SoCalGas has been bringing renewable natural gas into its pipeline system from out of state since about 2013, in large part because using the renewable fuel in vehicles is supported by the state’s Low Carbon Fuel Standard, a program designed to reduce greenhouse gas and air pollution from the transportation sector. In 2018, renewable natural gas produced in California began flowing into SoCalGas pipelines for the first time, from an anaerobic digester built and operated by waste hauling company CR&R. CR&R’s facility produces renewable natural gas using organic waste collected in Southern California cities’ green waste bins.
In February 2019, SoCalGas announced that renewable natural gas was flowing into its system from a dairy digester pipeline cluster run by biofuel producer Calgren. The Calgren facility will eventually collect biogas from anaerobic digesters at 12 Tulare County dairies. Those digesters will capture and process manure from more than 75,000 cows, preventing about 130,000 tons of greenhouse gas from entering the atmosphere each year, the equivalent of taking more than 25,000 passenger cars off the road for a year.
Today, there are already 24 California dairy methane capture projects either operating or in development, and experts estimate there could be as many as 120 projects funded and operating in next five years. In addition, as the state seeks to divert organic waste from landfills and capture emissions from wastewater treatment plants, more and more renewable natural gas will become available.
Consumer polls support the increased production and use of renewable natural gas. Research shows nine out of 10 California families use natural gas in their homes. A recent California Building Industry Association survey of California voters found that only 10 percent of voters would consider purchasing an all-electric home and 80 percent oppose laws that would take away their natural gas appliances.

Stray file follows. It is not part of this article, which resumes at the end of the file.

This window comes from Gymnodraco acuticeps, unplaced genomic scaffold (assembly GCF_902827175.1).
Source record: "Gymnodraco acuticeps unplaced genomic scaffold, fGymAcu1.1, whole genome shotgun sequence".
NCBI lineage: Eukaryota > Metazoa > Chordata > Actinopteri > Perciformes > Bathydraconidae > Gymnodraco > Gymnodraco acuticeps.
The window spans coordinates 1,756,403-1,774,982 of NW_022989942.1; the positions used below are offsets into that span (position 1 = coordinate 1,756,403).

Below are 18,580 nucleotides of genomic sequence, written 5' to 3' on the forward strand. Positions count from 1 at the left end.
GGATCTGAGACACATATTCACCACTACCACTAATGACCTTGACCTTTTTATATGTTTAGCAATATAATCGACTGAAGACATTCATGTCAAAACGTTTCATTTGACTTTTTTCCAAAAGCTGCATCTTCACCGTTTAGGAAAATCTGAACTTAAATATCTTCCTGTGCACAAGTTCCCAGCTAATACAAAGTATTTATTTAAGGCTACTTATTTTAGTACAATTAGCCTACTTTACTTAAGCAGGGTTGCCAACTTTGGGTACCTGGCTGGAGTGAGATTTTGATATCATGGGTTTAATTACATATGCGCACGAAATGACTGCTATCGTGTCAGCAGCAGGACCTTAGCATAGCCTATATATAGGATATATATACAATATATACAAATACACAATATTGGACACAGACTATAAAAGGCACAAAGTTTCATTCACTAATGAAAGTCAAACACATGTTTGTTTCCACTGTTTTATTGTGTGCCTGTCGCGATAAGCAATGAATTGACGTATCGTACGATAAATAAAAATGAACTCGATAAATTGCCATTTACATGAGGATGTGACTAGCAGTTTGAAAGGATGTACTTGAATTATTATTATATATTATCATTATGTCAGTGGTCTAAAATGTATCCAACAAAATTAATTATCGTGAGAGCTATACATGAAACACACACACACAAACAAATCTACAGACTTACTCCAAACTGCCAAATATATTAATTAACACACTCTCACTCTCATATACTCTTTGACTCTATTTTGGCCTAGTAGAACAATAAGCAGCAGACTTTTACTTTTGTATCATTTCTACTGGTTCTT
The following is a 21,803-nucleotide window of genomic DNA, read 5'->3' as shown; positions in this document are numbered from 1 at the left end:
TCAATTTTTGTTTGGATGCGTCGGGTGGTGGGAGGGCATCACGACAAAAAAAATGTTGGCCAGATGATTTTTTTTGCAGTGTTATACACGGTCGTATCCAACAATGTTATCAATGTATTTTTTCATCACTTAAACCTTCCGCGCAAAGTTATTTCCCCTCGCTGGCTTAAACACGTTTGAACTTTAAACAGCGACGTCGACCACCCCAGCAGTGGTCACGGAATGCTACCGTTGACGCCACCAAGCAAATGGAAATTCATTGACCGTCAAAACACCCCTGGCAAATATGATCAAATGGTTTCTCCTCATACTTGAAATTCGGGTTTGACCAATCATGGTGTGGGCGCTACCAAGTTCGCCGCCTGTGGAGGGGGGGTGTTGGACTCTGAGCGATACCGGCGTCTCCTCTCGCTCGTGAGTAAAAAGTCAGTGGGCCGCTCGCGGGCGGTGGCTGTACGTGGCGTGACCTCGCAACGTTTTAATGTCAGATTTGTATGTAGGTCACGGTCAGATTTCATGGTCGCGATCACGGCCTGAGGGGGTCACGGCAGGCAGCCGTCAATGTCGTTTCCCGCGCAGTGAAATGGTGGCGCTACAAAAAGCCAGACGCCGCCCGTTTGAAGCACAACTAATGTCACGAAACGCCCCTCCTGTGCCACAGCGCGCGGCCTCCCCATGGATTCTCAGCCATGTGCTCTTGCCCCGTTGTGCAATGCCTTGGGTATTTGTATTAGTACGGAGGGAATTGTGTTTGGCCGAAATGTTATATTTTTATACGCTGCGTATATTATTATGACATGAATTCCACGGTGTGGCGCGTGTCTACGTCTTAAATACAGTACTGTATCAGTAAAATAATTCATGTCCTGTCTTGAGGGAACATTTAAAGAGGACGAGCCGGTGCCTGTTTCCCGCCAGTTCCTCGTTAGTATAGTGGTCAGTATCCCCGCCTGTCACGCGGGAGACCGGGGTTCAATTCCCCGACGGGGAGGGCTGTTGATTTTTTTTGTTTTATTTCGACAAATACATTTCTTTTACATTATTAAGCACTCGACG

Renewable natural gas is complementary to other renewable energy sources like solar and wind, since it is available day and night to make the entire energy system cleaner and more reliable. This renewable fuel has already begun to clean the air and reduce greenhouse gas emissions in California’s transportation sector, which accounts for more than 80 percent of smog forming emissions and about 40 percent of greenhouse gas emissions in the state.
Proposal Has Broad Support
Many organizations and businesses have voiced support for the renewable natural gas proposal, including environmental groups, businesses, and universities. A list of supporters may be found here.
“The University of California supports the SoCalGas proposal to offer customers renewable natural gas,” said David Phillips, associate vice president of energy and sustainability of the University of California’s Office of the President. “UC is committed to carbon neutrality and has been working to develop our own renewable gas supply projects. New programs like this proposal are necessary to create a robust and cost-effective commercial market for renewable natural gas in California.”
“Renewable natural gas (RNG) is an important alternate fuel with significant greenhouse gas and air quality benefits,” said Arun Raju, director of the Center for Renewable Natural Gas at the University of California, Riverside. “RNG, like most other renewable fuels, is more expensive than fossil fuels due to a number of factors. With proper policy support, the costs will very likely decrease over time as more projects are developed and technology keeps maturing. SoCalGas’ proposed initiative is an excellent way to support RNG, and similar approaches have worked for other renewable resources and in other jurisdictions. This approach also gives individuals and organizations a unique opportunity to support a clean, renewable fuel and combat climate change.”
“This is smart policy and is wholly aligned with California’s goal of achieving net zero emissions by 2045,” said Jonathan Parfrey, executive director of Climate Resolve, a Los Angeles-based environmental non-profit. “SoCalGas’ program is a practical way for households, businesses, even entire cities, to achieve carbon neutral goals.”
“Renewable natural gas is the lowest-carbon fuel available — in fact the California Air Resources Board verified it is net-carbon negative over its lifecycle, when food waste or manure are the feedstocks,” said Matt Tomich, president of the non-profit Energy Vision. “RNG is ‘pipeline grade’ so it can reach its markets through the same pipelines used to transport fossil gas. It’s one of the most powerful decarbonization tools there is, and California’s and SoCalGas’s leadership in scaling it up has important national impact.”
Source: Company Press Release